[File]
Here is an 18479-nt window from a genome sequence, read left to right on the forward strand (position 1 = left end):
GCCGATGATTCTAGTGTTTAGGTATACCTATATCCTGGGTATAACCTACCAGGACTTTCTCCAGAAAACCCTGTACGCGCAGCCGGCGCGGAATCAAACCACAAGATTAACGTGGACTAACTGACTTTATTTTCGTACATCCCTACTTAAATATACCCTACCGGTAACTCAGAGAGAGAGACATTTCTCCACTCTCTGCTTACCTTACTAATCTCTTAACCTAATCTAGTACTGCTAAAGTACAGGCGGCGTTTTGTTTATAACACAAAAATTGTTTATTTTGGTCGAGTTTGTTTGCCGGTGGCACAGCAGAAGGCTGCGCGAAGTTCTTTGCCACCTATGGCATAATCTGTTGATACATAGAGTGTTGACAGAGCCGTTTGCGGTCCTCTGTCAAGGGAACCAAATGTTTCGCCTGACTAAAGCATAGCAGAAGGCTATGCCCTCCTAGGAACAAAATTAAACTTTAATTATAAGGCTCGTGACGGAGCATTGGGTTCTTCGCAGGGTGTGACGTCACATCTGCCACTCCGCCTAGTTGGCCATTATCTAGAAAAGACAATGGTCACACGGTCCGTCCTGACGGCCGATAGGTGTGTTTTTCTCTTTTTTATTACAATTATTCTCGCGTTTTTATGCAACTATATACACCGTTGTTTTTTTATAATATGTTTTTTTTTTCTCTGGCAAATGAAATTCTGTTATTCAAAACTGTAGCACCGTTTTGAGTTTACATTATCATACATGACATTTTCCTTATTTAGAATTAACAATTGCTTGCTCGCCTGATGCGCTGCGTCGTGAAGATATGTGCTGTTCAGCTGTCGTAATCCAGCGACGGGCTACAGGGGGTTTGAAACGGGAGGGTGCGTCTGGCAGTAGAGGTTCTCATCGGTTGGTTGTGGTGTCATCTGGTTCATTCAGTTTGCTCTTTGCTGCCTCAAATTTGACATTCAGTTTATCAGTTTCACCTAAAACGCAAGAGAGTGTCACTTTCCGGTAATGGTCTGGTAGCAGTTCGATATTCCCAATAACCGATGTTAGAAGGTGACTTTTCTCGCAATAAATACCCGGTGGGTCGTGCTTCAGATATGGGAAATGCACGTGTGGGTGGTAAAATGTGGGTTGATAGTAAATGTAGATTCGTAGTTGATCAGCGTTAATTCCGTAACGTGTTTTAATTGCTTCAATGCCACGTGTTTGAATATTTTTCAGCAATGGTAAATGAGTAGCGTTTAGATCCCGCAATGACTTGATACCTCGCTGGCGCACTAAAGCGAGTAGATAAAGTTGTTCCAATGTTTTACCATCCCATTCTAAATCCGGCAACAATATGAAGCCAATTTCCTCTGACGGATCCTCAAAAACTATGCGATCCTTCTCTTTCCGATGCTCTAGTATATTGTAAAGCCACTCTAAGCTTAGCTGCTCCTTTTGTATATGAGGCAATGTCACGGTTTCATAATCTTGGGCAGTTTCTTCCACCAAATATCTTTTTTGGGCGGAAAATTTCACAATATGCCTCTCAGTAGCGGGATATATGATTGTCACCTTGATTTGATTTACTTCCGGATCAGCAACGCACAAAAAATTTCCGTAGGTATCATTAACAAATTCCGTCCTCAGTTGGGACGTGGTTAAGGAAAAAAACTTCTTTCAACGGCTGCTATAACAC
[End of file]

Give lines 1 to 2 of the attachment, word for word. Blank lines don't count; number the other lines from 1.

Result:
Here is an 18479-nt window from a genome sequence, read left to right on the forward strand (position 1 = left end):
GCCGATGATTCTAGTGTTTAGGTATACCTATATCCTGGGTATAACCTACCAGGACTTTCTCCAGAAAACCCTGTACGCGCAGCCGGCGCGGAATCAAACCACAAGATTAACGTGGACTAACTGACTTTATTTTCGTACATCCCTACTTAAATATACCCTACCGGTAACTCAGAGAGAGAGACATTTCTCCACTCTCTGCTTACCTTACTAATCTCTTAACCTAATCTAGTACTGCTAAAGTACAGGCGGCGTTTTGTTTATAACACAAAAATTGTTTATTTTGGTCGAGTTTGTTTGCCGGTGGCACAGCAGAAGGCTGCGCGAAGTTCTTTGCCACCTATGGCATAATCTGTTGATACATAGAGTGTTGACAGAGCCGTTTGCGGTCCTCTGTCAAGGGAACCAAATGTTTCGCCTGACTAAAGCATAGCAGAAGGCTATGCCCTCCTAGGAACAAAATTAAACTTTAATTATAAGGCTCGTGACGGAGCATTGGGTTCTTCGCAGGGTGTGACGTCACATCTGCCACTCCGCCTAGTTGGCCATTATCTAGAAAAGACAATGGTCACACGGTCCGTCCTGACGGCCGATAGGTGTGTTTTTCTCTTTTTTATTACAATTATTCTCGCGTTTTTATGCAACTATATACACCGTTGTTTTTTTATAATATGTTTTTTTTTTCTCTGGCAAATGAAATTCTGTTATTCAAAACTGTAGCACCGTTTTGAGTTTACATTATCATACATGACATTTTCCTTATTTAGAATTAACAATTGCTTGCTCGCCTGATGCGCTGCGTCGTGAAGATATGTGCTGTTCAGCTGTCGTAATCCAGCGACGGGCTACAGGGGGTTTGAAACGGGAGGGTGCGTCTGGCAGTAGAGGTTCTCATCGGTTGGTTGTGGTGTCATCTGGTTCATTCAGTTTGCTCTTTGCTGCCTCAAATTTGACATTCAGTTTATCAGTTTCACCTAAAACGCAAGAGAGTGTCACTTTCCGGTAATGGTCTGGTAGCAGTTCGATATTCCCAATAACCGATGTTAGAAGGTGACTTTTCTCGCAATAAATACCCGGTGGGTCGTGCTTCAGATATGGGAAATGCACGTGTGGGTGGTAAAATGTGGGTTGATAGTAAATGTAGATTCGTAGTTGATCAGCGTTAATTCCGTAACGTGTTTTAATTGCTTCAATGCCACGTGTTTGAATATTTTTCAGCAATGGTAAATGAGTAGCGTTTAGATCCCGCAATGACTTGATACCTCGCTGGCGCACTAAAGCGAGTAGATAAAGTTGTTCCAATGTTTTACCATCCCATTCTAAATCCGGCAACAATATGAAGCCAATTTCCTCTGACGGATCCTCAAAAACTATGCGATCCTTCTCTTTCCGATGCTCTAGTATATTGTAAAGCCACTCTAAGCTTAGCTGCTCCTTTTGTATATGAGGCAATGTCACGGTTTCATAATCTTGGGCAGTTTCTTCCACCAAATATCTTTTTTGGGCGGAAAATTTCACAATATGCCTCTCAGTAGCGGGATATATGATTGTCACCTTGATTTGATTTACTTCCGGATCAGCAACGCACAAAAAATTTCCGTAGGTATCATTAACAAATTCCGTCCTCAGTTGGGACGTGGTTAAGGAAAAAAACTTCTTTCAACGGCTGCTATAACAC